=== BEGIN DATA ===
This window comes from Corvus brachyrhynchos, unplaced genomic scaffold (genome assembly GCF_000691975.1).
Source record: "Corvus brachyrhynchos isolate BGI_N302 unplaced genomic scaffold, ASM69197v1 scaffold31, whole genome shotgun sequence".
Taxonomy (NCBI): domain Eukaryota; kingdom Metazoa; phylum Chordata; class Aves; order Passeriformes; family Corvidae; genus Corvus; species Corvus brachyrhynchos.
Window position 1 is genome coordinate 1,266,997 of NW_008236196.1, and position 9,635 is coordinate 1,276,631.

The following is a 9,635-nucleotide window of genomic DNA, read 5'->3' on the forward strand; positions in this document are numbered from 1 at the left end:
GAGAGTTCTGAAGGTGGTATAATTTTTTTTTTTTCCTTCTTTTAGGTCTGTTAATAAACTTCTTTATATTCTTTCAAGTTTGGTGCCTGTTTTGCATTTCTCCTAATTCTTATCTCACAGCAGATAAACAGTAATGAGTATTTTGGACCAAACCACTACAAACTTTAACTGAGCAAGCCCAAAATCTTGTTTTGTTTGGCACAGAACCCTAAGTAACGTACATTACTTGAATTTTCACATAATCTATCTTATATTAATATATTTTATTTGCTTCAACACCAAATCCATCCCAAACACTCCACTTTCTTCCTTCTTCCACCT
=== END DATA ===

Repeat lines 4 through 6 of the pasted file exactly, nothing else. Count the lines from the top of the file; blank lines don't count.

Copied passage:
Window position 1 is genome coordinate 1,266,997 of NW_008236196.1, and position 9,635 is coordinate 1,276,631.

The following is a 9,635-nucleotide window of genomic DNA, read 5'->3' on the forward strand; positions in this document are numbered from 1 at the left end:
GAGAGTTCTGAAGGTGGTATAATTTTTTTTTTTTCCTTCTTTTAGGTCTGTTAATAAACTTCTTTATATTCTTTCAAGTTTGGTGCCTGTTTTGCATTTCTCCTAATTCTTATCTCACAGCAGATAAACAGTAATGAGTATTTTGGACCAAACCACTACAAACTTTAACTGAGCAAGCCCAAAATCTTGTTTTGTTTGGCACAGAACCCTAAGTAACGTACATTACTTGAATTTTCACATAATCTATCTTATATTAATATATTTTATTTGCTTCAACACCAAATCCATCCCAAACACTCCACTTTCTTCCTTCTTCCACCT